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Alcohol and Mortality from External Causes
Deborah A. Dawson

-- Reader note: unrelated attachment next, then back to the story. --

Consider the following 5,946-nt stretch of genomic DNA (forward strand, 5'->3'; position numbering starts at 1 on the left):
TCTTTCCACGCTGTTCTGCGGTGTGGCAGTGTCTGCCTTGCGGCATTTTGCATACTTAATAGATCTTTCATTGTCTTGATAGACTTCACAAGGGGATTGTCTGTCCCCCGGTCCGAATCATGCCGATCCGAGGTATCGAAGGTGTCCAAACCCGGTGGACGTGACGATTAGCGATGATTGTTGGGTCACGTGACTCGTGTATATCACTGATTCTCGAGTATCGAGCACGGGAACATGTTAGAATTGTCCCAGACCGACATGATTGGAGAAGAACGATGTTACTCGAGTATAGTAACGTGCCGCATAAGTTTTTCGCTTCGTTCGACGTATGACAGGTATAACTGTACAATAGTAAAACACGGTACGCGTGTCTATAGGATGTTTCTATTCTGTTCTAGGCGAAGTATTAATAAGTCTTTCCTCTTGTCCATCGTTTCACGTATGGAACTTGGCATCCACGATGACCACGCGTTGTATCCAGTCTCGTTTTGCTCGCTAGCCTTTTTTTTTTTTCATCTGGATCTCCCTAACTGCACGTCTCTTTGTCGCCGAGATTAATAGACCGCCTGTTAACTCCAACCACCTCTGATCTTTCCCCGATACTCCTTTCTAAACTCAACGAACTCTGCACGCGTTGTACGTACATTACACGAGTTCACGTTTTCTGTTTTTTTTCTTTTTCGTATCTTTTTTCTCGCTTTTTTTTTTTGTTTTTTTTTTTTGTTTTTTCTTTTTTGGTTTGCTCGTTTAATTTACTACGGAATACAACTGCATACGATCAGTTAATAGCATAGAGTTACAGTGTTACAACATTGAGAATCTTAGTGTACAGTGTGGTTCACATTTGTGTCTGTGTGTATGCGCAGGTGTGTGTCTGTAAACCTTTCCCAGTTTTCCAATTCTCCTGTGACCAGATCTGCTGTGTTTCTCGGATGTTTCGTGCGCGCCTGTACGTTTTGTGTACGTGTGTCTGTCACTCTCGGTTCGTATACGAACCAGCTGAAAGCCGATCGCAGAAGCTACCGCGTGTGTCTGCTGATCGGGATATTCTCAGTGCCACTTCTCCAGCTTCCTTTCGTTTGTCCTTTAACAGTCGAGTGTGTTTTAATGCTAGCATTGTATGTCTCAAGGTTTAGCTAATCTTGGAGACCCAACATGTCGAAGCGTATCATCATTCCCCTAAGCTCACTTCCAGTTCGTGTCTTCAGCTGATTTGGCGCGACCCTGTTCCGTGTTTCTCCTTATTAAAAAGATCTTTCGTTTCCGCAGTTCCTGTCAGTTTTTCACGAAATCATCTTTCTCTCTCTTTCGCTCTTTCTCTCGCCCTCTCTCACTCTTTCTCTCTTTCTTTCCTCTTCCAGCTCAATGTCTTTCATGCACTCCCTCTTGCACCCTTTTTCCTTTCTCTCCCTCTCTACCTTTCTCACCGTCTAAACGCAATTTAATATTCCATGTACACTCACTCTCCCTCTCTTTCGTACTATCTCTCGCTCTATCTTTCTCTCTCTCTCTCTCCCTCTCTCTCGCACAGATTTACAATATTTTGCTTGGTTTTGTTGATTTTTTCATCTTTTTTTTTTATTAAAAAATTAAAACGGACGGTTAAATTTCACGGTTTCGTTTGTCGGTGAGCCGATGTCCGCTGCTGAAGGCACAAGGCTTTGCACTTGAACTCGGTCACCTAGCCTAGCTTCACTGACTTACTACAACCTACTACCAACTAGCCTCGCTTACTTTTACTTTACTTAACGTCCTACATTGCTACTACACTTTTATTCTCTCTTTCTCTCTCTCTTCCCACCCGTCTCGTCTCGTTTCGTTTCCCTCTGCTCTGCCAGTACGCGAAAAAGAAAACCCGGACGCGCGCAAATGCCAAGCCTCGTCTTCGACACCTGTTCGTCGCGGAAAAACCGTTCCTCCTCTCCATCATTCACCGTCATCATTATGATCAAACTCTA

Objective: The aim of this study was to examine the relationship between alcohol consumption, considering both volume of intake and drinking pattern, and the risk of death from external causes. Method: A prospective study of mortality from external causes was conducted using data from the 1988 National Health Interview Survey linked with the National Death Index for 1988 through 1995. During the 7.5-year follow-up interval, there were 155 deaths from external causes among the 42,910 adults 18 years of age and over included in the sample. Proportional hazards models were used to adjust for censoring due to competing causes of death and for the effects of potentially confounding background variables including age, gender, marital status, education, smoking and poor health at baseline. Results: Relative to lifetime abstainers and infrequent drinkers, the risk of death from external causes increased directly with volume of intake, exhibiting a logarithmic-shaped risk curve. There was no evidence of reduced risk among light or moderate drinkers. When usual quantity and frequency were examined, the only drinkers at significantly increased risk were those who drank less than once a month but usually drank 5+ drinks (or, to a lesser extent, 3+ drinks) and those who drank at least twice a week and usually drank 2+ drinks. Former drinkers also were at increased risk. Age strongly affected the drinking pattern parameters. Conclusions: Quantity and frequency of drinking are proxies for in-the-event risks associated with alcohol intake and their cumulative effect on mortality risk. The results are discussed with particular attention to the role of factors that may affect the association between usual quantity of drinks consumed and the in-the-event risk of mortality from external causes. (J. Stud. Alcohol 62: 790-797, 2001)